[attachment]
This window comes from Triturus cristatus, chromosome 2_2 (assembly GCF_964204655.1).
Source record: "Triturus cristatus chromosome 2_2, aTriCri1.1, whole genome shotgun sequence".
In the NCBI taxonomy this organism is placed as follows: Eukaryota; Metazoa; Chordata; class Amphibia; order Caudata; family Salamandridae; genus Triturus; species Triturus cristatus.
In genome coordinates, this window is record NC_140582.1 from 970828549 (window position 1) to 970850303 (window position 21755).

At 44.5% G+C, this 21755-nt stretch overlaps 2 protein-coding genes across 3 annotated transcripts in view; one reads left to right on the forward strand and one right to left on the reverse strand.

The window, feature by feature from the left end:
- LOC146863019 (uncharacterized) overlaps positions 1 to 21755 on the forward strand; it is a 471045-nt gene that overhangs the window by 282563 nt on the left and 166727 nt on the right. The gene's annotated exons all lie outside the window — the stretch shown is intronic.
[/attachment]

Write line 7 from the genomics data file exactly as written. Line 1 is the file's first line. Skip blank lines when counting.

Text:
- LOC146863019 (uncharacterized) overlaps positions 1 to 21755 on the forward strand; it is a 471045-nt gene that overhangs the window by 282563 nt on the left and 166727 nt on the right. The gene's annotated exons all lie outside the window — the stretch shown is intronic.